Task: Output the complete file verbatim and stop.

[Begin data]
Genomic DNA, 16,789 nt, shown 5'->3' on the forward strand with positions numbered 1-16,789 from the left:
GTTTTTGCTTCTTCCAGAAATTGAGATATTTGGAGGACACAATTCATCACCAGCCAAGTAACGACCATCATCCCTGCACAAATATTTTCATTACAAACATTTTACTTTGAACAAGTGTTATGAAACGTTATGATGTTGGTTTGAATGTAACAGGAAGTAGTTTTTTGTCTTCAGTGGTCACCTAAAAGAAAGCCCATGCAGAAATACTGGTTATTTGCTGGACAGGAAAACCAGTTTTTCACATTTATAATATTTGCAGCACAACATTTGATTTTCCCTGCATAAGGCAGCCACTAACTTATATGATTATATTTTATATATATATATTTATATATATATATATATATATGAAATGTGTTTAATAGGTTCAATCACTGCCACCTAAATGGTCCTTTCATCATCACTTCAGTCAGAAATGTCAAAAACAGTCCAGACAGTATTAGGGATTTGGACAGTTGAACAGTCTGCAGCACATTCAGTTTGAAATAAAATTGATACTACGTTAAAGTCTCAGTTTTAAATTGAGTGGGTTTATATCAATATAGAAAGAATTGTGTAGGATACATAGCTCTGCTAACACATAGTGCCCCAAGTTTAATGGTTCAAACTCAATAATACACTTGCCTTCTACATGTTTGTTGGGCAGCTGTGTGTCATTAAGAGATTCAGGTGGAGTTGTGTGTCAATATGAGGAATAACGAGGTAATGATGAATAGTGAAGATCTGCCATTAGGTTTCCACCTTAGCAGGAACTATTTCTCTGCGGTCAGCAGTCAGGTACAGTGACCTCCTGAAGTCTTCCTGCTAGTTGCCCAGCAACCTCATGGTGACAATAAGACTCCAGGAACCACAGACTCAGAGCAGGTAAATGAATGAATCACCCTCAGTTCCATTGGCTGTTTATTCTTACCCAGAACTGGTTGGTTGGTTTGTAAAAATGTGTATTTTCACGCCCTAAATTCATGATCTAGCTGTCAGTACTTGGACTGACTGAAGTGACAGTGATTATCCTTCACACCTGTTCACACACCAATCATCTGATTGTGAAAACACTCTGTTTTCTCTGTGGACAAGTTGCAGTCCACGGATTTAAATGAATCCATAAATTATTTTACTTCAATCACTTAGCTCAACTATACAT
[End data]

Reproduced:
Genomic DNA, 16,789 nt, shown 5'->3' on the forward strand with positions numbered 1-16,789 from the left:
GTTTTTGCTTCTTCCAGAAATTGAGATATTTGGAGGACACAATTCATCACCAGCCAAGTAACGACCATCATCCCTGCACAAATATTTTCATTACAAACATTTTACTTTGAACAAGTGTTATGAAACGTTATGATGTTGGTTTGAATGTAACAGGAAGTAGTTTTTTGTCTTCAGTGGTCACCTAAAAGAAAGCCCATGCAGAAATACTGGTTATTTGCTGGACAGGAAAACCAGTTTTTCACATTTATAATATTTGCAGCACAACATTTGATTTTCCCTGCATAAGGCAGCCACTAACTTATATGATTATATTTTATATATATATATTTATATATATATATATATATATGAAATGTGTTTAATAGGTTCAATCACTGCCACCTAAATGGTCCTTTCATCATCACTTCAGTCAGAAATGTCAAAAACAGTCCAGACAGTATTAGGGATTTGGACAGTTGAACAGTCTGCAGCACATTCAGTTTGAAATAAAATTGATACTACGTTAAAGTCTCAGTTTTAAATTGAGTGGGTTTATATCAATATAGAAAGAATTGTGTAGGATACATAGCTCTGCTAACACATAGTGCCCCAAGTTTAATGGTTCAAACTCAATAATACACTTGCCTTCTACATGTTTGTTGGGCAGCTGTGTGTCATTAAGAGATTCAGGTGGAGTTGTGTGTCAATATGAGGAATAACGAGGTAATGATGAATAGTGAAGATCTGCCATTAGGTTTCCACCTTAGCAGGAACTATTTCTCTGCGGTCAGCAGTCAGGTACAGTGACCTCCTGAAGTCTTCCTGCTAGTTGCCCAGCAACCTCATGGTGACAATAAGACTCCAGGAACCACAGACTCAGAGCAGGTAAATGAATGAATCACCCTCAGTTCCATTGGCTGTTTATTCTTACCCAGAACTGGTTGGTTGGTTTGTAAAAATGTGTATTTTCACGCCCTAAATTCATGATCTAGCTGTCAGTACTTGGACTGACTGAAGTGACAGTGATTATCCTTCACACCTGTTCACACACCAATCATCTGATTGTGAAAACACTCTGTTTTCTCTGTGGACAAGTTGCAGTCCACGGATTTAAATGAATCCATAAATTATTTTACTTCAATCACTTAGCTCAACTATACAT